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AI factcheckers aid the battle against fake news

Concern has grown in recent years over how ‘fake news’ is affecting our democratic processes, social cohesion and economic stability. A pioneering EU-funded project has shown how artificial intelligence can help media professionals identify such misinformation.

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Launched in January 2018, the EU-funded FANDANGO project experienced first-hand the proliferation and evolution of media disinformation. The recent American election, the aftermath of the United Kingdom’s Brexit referendum and of course the COVID pandemic, have all underlined the challenge that ‘fake news’ presents to our understanding of complex events. “Defining media disinformation is in itself incredibly complex,” explains FANDANGO project coordinator Francesco Saverio Nucci, application research director at Engineering R&D Labs, Italy. “Even the meaning of the term ‘fake news’ has changed, as it has been adopted for more political ends.” Another challenge is that one person’s interpretation of what constitutes media disinformation is not necessarily the same as someone else’s. And if it is difficult for humans to even agree on a baseline for identifying media disinformation, then applying artificial intelligence algorithms to identify ‘fake news’ is clearly not a straightforward exercise.

Tackling media disinformation

Nonetheless, this was the key aim of the FANDANGO project. “Our goal was to try to test and validate various AI tools that could be used to identify disinformation,” adds Nucci. Some of the issues examined included climate change, European policies and immigration. First, the project team applied machine learning tools to identify ‘fake’ images and so-called ‘deep fake’ videos – videos that have been manipulated. AI and natural language processing were also applied to text, to help identify if something might be suspicious. “We made a number of findings,” says Nucci. “First, we found that it is not possible to eliminate the human in this context. AI can provide support, but a media professional still needs to be at the end of the line. AI is useful but cannot completely solve the problem of fake news.” Secondly, the team found that it is not enough for the software to just tell the journalist that something is suspected to be ‘fake’. The journalist wants to know why an image or a text is suspicious. The project team also applied machine learning tools to better understand how misinformation is spread across networks. Nucci believes that another important element of the project has been the tight collaboration between technology researchers and those from the social sciences. “I have technical people on my team who are now experts in media literacy,” he remarks. “On the other side, we have seen how critical it is that journalists begin to understand how AI can help solve this challenge of disinformation.”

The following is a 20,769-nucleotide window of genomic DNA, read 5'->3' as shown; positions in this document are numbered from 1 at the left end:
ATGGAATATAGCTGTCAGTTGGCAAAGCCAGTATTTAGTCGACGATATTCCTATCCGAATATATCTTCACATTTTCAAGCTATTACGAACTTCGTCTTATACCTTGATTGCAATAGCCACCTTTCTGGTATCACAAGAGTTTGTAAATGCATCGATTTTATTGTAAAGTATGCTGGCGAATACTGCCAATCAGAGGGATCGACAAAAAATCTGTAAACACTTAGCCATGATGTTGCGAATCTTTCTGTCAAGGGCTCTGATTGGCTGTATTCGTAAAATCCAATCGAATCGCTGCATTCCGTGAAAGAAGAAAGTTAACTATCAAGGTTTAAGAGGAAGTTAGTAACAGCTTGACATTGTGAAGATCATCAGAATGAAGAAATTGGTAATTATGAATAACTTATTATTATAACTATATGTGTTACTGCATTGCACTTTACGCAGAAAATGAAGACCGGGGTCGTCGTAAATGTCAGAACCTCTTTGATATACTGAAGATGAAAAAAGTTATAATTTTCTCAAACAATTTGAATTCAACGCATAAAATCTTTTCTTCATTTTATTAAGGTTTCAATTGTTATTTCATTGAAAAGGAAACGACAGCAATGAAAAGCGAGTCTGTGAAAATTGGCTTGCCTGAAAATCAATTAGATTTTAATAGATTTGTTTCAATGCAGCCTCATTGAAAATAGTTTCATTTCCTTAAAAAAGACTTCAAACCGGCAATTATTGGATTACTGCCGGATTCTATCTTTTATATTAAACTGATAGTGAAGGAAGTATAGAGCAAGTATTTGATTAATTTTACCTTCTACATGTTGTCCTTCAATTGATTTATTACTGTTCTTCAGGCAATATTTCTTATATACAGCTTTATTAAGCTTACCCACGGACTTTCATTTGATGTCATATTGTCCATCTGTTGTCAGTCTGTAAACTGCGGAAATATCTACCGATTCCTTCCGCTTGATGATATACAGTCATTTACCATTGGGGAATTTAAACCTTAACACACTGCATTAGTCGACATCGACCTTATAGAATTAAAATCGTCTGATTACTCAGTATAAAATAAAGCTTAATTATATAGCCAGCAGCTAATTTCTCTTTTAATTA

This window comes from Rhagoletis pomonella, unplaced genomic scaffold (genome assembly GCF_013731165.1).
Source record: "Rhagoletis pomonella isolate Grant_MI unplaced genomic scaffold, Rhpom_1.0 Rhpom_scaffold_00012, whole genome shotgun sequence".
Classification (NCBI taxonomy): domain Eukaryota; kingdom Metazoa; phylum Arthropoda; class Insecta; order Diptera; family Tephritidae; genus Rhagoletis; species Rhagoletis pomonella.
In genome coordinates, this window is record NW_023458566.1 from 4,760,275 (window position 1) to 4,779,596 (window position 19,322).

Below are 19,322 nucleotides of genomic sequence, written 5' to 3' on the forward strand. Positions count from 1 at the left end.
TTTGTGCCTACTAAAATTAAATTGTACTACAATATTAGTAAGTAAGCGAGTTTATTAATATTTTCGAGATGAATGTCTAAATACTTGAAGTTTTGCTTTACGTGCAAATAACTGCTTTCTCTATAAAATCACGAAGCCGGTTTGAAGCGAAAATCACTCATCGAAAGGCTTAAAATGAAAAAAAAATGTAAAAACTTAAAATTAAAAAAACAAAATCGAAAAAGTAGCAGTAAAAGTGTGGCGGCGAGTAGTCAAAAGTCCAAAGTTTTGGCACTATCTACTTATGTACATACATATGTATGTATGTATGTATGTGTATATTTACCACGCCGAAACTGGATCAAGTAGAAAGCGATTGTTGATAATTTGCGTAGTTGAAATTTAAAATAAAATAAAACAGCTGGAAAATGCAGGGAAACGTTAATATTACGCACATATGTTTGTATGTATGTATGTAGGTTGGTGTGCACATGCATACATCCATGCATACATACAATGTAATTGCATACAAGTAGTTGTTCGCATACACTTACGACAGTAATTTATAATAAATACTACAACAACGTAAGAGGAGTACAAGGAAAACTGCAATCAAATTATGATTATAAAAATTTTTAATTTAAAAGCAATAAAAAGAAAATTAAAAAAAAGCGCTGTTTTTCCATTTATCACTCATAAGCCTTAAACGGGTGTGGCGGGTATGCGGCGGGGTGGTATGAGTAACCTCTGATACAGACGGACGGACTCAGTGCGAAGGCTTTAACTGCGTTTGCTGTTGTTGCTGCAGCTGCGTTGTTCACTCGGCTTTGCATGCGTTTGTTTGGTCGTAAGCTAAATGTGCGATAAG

Developing media literacy

From this research, a modular platform has been developed, with machine learning tools including language processing for text and data investigation for sources. While the work is still in its early stages, Nucci envisages that this platform can be further developed and eventually marketed to media companies. “In order to improve these tools, we need more data,” he adds. “The more data you have, the better the algorithms will work.” The project has also underlined the need to train media professionals in data literacy, and in how to manage data better. Misinterpreting statistics relating to the percentage of COVID patients who have been vaccinated, for example, has helped to fuel vaccine scepticism. “In addition to improving machine learning, there are a number of research aspects that we will continue to look at,” says Nucci. “These include media literacy, and how ‘fake news’ is propagated in social networks.”


FANDANGO, media, disinformation, political, AI, algorithms, journalists, misinformation

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